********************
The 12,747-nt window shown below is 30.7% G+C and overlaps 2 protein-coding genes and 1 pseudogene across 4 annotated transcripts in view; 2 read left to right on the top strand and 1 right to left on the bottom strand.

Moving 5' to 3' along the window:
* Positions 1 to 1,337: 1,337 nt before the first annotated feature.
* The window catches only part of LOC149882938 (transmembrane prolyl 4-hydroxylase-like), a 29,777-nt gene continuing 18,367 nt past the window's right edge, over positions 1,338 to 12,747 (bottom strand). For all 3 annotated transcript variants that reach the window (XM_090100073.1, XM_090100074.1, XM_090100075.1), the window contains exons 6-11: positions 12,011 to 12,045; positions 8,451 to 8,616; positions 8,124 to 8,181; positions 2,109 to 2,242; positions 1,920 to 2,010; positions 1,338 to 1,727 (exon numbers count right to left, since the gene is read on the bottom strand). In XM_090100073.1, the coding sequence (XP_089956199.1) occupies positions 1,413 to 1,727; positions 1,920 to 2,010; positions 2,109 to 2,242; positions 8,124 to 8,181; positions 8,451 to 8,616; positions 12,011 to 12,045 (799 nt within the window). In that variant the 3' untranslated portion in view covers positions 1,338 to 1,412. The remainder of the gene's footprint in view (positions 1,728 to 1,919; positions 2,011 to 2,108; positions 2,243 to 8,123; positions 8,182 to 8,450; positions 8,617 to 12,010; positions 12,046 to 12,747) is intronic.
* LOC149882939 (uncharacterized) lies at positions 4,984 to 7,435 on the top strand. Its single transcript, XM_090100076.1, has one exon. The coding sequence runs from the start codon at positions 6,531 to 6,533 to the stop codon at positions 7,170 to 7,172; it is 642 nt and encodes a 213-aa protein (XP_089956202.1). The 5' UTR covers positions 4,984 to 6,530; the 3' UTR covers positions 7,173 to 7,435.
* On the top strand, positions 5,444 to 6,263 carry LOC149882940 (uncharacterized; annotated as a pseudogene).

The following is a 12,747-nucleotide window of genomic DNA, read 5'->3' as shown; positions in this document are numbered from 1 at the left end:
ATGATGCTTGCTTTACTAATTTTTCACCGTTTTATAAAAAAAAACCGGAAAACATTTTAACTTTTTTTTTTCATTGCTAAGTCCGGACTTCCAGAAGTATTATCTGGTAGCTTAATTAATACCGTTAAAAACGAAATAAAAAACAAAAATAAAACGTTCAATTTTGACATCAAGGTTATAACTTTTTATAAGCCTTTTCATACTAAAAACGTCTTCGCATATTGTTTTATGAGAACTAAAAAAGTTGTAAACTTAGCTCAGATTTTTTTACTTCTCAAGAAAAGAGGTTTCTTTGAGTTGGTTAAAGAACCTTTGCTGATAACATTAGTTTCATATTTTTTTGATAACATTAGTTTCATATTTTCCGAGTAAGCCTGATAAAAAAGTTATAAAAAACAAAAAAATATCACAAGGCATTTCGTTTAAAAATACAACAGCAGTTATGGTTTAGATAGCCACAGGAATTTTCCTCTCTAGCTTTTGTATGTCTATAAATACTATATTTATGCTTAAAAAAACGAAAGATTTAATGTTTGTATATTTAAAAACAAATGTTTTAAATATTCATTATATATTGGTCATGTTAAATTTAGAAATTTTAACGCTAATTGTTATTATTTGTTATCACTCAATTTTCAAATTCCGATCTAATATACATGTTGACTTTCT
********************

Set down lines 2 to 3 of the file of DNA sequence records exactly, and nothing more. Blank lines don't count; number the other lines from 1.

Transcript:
Moving 5' to 3' along the window:
* Positions 1 to 1,337: 1,337 nt before the first annotated feature.